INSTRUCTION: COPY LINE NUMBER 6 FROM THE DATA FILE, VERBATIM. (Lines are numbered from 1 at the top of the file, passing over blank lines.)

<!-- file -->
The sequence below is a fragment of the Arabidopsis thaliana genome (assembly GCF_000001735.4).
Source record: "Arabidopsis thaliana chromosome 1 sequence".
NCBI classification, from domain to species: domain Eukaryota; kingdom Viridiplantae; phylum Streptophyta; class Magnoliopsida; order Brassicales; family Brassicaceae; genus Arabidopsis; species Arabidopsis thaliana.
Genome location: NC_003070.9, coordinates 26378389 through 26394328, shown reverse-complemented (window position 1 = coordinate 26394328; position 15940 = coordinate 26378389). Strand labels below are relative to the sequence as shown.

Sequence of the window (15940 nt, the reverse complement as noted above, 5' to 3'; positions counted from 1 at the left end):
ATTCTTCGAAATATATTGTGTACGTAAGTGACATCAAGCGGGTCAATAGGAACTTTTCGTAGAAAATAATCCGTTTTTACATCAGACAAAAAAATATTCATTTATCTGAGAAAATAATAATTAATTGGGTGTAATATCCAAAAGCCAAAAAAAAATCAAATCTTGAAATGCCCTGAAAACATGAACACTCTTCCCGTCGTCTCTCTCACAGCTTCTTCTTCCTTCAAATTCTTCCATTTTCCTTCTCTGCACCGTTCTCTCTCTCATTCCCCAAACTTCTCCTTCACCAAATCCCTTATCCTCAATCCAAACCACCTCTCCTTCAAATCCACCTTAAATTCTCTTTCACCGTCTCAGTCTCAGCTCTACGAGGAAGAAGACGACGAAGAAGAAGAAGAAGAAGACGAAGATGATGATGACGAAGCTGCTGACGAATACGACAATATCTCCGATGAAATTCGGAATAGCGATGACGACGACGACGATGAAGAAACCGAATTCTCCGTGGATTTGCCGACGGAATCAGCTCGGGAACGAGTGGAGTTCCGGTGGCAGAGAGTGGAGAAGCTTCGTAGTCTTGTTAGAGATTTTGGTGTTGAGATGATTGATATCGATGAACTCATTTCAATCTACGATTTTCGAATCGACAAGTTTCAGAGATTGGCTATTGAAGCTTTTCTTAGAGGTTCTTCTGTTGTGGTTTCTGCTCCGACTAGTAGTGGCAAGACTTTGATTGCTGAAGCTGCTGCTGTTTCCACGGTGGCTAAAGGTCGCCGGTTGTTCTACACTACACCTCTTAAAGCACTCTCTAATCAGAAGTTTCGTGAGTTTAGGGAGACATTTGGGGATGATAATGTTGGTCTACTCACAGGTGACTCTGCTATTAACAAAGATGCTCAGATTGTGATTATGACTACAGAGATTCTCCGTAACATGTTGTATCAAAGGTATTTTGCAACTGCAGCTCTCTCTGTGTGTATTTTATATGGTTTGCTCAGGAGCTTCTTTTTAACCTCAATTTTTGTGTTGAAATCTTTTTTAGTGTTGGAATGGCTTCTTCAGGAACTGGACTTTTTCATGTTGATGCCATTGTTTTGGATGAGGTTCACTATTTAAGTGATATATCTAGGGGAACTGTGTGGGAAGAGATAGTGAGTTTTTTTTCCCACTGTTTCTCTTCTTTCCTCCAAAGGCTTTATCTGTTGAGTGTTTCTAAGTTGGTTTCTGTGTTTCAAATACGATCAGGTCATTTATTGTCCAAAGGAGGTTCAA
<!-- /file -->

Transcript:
ATTCTTCGAAATATATTGTGTACGTAAGTGACATCAAGCGGGTCAATAGGAACTTTTCGTAGAAAATAATCCGTTTTTACATCAGACAAAAAAATATTCATTTATCTGAGAAAATAATAATTAATTGGGTGTAATATCCAAAAGCCAAAAAAAAATCAAATCTTGAAATGCCCTGAAAACATGAACACTCTTCCCGTCGTCTCTCTCACAGCTTCTTCTTCCTTCAAATTCTTCCATTTTCCTTCTCTGCACCGTTCTCTCTCTCATTCCCCAAACTTCTCCTTCACCAAATCCCTTATCCTCAATCCAAACCACCTCTCCTTCAAATCCACCTTAAATTCTCTTTCACCGTCTCAGTCTCAGCTCTACGAGGAAGAAGACGACGAAGAAGAAGAAGAAGAAGACGAAGATGATGATGACGAAGCTGCTGACGAATACGACAATATCTCCGATGAAATTCGGAATAGCGATGACGACGACGACGATGAAGAAACCGAATTCTCCGTGGATTTGCCGACGGAATCAGCTCGGGAACGAGTGGAGTTCCGGTGGCAGAGAGTGGAGAAGCTTCGTAGTCTTGTTAGAGATTTTGGTGTTGAGATGATTGATATCGATGAACTCATTTCAATCTACGATTTTCGAATCGACAAGTTTCAGAGATTGGCTATTGAAGCTTTTCTTAGAGGTTCTTCTGTTGTGGTTTCTGCTCCGACTAGTAGTGGCAAGACTTTGATTGCTGAAGCTGCTGCTGTTTCCACGGTGGCTAAAGGTCGCCGGTTGTTCTACACTACACCTCTTAAAGCACTCTCTAATCAGAAGTTTCGTGAGTTTAGGGAGACATTTGGGGATGATAATGTTGGTCTACTCACAGGTGACTCTGCTATTAACAAAGATGCTCAGATTGTGATTATGACTACAGAGATTCTCCGTAACATGTTGTATCAAAGGTATTTTGCAACTGCAGCTCTCTCTGTGTGTATTTTATATGGTTTGCTCAGGAGCTTCTTTTTAACCTCAATTTTTGTGTTGAAATCTTTTTTAGTGTTGGAATGGCTTCTTCAGGAACTGGACTTTTTCATGTTGATGCCATTGTTTTGGATGAGGTTCACTATTTAAGTGATATATCTAGGGGAACTGTGTGGGAAGAGATAGTGAGTTTTTTTTCCCACTGTTTCTCTTCTTTCCTCCAAAGGCTTTATCTGTTGAGTGTTTCTAAGTTGGTTTCTGTGTTTCAAATACGATCAGGTCATTTATTGTCCAAAGGAGGTTCAA